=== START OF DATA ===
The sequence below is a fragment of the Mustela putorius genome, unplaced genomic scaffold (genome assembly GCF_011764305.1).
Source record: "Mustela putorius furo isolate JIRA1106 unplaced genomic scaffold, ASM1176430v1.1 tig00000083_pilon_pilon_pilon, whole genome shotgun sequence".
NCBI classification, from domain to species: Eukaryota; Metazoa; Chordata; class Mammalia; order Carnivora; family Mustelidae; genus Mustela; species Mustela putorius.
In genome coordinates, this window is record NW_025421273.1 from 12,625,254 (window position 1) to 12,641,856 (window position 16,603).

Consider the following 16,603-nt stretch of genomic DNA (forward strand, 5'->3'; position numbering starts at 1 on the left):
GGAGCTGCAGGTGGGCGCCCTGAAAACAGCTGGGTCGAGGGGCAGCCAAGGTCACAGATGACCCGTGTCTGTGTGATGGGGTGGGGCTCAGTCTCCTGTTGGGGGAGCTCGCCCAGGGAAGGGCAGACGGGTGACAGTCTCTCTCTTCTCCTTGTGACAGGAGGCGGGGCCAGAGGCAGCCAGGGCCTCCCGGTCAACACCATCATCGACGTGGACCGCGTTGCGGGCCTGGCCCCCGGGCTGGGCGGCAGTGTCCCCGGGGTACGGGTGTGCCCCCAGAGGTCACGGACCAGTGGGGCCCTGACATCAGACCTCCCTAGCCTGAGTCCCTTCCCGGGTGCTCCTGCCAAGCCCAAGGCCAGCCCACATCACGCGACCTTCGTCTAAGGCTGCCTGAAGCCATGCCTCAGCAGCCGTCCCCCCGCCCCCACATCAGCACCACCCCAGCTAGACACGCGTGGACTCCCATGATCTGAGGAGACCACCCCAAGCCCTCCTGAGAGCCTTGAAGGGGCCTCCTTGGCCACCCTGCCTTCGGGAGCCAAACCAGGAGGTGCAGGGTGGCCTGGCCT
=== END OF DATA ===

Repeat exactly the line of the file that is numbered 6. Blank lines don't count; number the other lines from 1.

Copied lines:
GGAGCTGCAGGTGGGCGCCCTGAAAACAGCTGGGTCGAGGGGCAGCCAAGGTCACAGATGACCCGTGTCTGTGTGATGGGGTGGGGCTCAGTCTCCTGTTGGGGGAGCTCGCCCAGGGAAGGGCAGACGGGTGACAGTCTCTCTCTTCTCCTTGTGACAGGAGGCGGGGCCAGAGGCAGCCAGGGCCTCCCGGTCAACACCATCATCGACGTGGACCGCGTTGCGGGCCTGGCCCCCGGGCTGGGCGGCAGTGTCCCCGGGGTACGGGTGTGCCCCCAGAGGTCACGGACCAGTGGGGCCCTGACATCAGACCTCCCTAGCCTGAGTCCCTTCCCGGGTGCTCCTGCCAAGCCCAAGGCCAGCCCACATCACGCGACCTTCGTCTAAGGCTGCCTGAAGCCATGCCTCAGCAGCCGTCCCCCCGCCCCCACATCAGCACCACCCCAGCTAGACACGCGTGGACTCCCATGATCTGAGGAGACCACCCCAAGCCCTCCTGAGAGCCTTGAAGGGGCCTCCTTGGCCACCCTGCCTTCGGGAGCCAAACCAGGAGGTGCAGGGTGGCCTGGCCT